Mary Ann Hanlon, DDS, MS
Practice Limited to Periodontics

Periodontal Disease and Osteoporosis

Periodontal disease is characterized by a progressive loss of support in the gums and jawbone.  It is the number one cause of tooth loss among adults in the developed world.  It occurs when toxins found in oral bacteria infect the soft tissues surrounding the teeth.  Left untreated, the infection spreads to the jaw bone and may ultimately result in tooth loss.

Osteoporosis is a metabolic condition most frequently occurring in postmenopausal women.  It is characterized by bone fragility, low bone mass and a decrease in bone mineral density.  Numberous studies  identify a link between periodontal disease and osteoporosis.

Reasons for the Connection

Research into osteoporosis and periodontal disease supports the following connections: 

  • Estrogen deficiency – The estrogen deficiency accompanying menopause speeds the progression of oral bone loss. 

  • Low mineral bone density – Bones already weakend by osteoporosis are increasingly susceptible to the resorptive processes seen in periodontal disease.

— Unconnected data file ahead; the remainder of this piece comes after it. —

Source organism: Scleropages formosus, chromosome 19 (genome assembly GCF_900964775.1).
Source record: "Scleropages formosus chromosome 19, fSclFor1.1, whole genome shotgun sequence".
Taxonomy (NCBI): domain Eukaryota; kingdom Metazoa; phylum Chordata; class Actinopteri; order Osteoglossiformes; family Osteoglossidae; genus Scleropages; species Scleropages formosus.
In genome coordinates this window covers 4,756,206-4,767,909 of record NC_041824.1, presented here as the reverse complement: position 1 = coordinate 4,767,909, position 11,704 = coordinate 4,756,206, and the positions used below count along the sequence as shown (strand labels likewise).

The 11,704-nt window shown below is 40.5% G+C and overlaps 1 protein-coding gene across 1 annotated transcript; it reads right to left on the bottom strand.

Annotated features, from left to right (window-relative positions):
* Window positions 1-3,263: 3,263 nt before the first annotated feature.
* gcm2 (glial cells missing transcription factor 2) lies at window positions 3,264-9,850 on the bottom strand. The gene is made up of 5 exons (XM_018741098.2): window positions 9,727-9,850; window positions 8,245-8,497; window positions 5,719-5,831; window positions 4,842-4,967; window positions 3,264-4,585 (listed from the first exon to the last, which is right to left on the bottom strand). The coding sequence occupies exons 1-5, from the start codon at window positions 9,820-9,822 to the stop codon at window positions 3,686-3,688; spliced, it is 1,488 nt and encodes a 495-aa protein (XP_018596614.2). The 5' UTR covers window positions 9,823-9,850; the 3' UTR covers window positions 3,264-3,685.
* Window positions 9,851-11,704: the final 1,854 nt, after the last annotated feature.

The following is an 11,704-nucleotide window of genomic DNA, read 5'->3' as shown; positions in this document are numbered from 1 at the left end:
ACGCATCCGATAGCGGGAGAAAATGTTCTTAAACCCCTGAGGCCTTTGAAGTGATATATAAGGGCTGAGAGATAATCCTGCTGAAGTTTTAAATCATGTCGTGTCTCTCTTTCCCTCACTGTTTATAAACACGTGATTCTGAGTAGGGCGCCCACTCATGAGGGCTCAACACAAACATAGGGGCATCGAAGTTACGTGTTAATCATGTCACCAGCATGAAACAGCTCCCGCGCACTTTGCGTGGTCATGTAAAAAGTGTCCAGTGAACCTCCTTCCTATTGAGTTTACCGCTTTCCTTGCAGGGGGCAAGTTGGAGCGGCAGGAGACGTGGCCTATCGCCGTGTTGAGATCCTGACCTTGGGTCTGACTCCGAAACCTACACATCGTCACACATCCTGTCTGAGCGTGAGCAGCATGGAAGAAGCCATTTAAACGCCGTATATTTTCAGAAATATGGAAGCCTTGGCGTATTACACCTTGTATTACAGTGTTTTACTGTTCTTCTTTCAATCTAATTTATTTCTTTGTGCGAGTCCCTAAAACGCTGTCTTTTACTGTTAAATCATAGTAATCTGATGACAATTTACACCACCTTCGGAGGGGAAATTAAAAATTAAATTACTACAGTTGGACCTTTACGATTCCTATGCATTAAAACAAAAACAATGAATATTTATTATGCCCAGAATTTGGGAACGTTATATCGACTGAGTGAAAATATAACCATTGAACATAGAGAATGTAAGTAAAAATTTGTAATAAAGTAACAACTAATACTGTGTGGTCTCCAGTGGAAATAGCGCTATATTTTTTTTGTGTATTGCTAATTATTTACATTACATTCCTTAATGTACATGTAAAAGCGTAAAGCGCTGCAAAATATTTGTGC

Diagnosis and Treatment

Once both diagnoses are made, your periodontist and your physician can work together to ensure the most effective course of treatment.  

Here are some methods commonly used to diagnose and treat the diseases:

  • Routine dental x-rays – X-rays are an effective tool when screening for loss of bone support. 

  • Estrogen supplements – Post-menopausal women taking estrogen supplements exhibit less inflammation and peridontal disease.

  • Assessment of risk factors – Periodontists and physicians can monitor patients at an increased risk of developing both diseases by assessing family history, medical history, X-rays, current medications and modifiable risk factors.  Tobacco use, obesity, poor diet and estrogen deficiency can all be managed using a combination of education, support and prescription medications.

If you have any questions about periodontal disease and its connection with osteoporosis, please ask your periodontist.


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